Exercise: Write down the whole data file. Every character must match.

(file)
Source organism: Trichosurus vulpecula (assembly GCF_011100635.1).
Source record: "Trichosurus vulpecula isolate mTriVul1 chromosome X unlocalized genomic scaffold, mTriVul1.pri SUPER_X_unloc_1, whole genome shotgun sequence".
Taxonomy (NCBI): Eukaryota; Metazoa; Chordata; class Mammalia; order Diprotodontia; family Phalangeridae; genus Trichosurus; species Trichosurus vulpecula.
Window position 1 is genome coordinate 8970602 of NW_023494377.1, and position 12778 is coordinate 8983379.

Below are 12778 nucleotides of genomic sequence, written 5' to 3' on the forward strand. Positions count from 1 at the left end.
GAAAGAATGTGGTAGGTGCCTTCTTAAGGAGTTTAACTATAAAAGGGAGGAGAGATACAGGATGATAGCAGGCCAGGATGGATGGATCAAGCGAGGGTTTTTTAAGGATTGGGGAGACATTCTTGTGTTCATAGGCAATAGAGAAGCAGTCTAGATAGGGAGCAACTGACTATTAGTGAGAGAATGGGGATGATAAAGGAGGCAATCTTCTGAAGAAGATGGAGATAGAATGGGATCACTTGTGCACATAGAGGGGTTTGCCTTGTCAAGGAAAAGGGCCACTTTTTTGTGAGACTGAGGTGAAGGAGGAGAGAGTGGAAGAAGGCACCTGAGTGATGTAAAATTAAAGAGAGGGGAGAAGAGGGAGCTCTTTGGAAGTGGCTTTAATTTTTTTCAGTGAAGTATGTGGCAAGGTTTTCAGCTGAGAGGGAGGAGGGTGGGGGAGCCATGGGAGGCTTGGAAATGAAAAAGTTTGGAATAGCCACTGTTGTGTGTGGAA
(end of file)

Source organism: Trichosurus vulpecula (assembly GCF_011100635.1).
Source record: "Trichosurus vulpecula isolate mTriVul1 chromosome X unlocalized genomic scaffold, mTriVul1.pri SUPER_X_unloc_1, whole genome shotgun sequence".
Taxonomy (NCBI): Eukaryota; Metazoa; Chordata; class Mammalia; order Diprotodontia; family Phalangeridae; genus Trichosurus; species Trichosurus vulpecula.
Window position 1 is genome coordinate 8970602 of NW_023494377.1, and position 12778 is coordinate 8983379.

Below are 12778 nucleotides of genomic sequence, written 5' to 3' on the forward strand. Positions count from 1 at the left end.
GAAAGAATGTGGTAGGTGCCTTCTTAAGGAGTTTAACTATAAAAGGGAGGAGAGATACAGGATGATAGCAGGCCAGGATGGATGGATCAAGCGAGGGTTTTTTAAGGATTGGGGAGACATTCTTGTGTTCATAGGCAATAGAGAAGCAGTCTAGATAGGGAGCAACTGACTATTAGTGAGAGAATGGGGATGATAAAGGAGGCAATCTTCTGAAGAAGATGGAGATAGAATGGGATCACTTGTGCACATAGAGGGGTTTGCCTTGTCAAGGAAAAGGGCCACTTTTTTGTGAGACTGAGGTGAAGGAGGAGAGAGTGGAAGAAGGCACCTGAGTGATGTAAAATTAAAGAGAGGGGAGAAGAGGGAGCTCTTTGGAAGTGGCTTTAATTTTTTTCAGTGAAGTATGTGGCAAGGTTTTCAGCTGAGAGGGAGGAGGGTGGGGGAGCCATGGGAGGCTTGGAAATGAAAAAGTTTGGAATAGCCACTGTTGTGTGTGGAA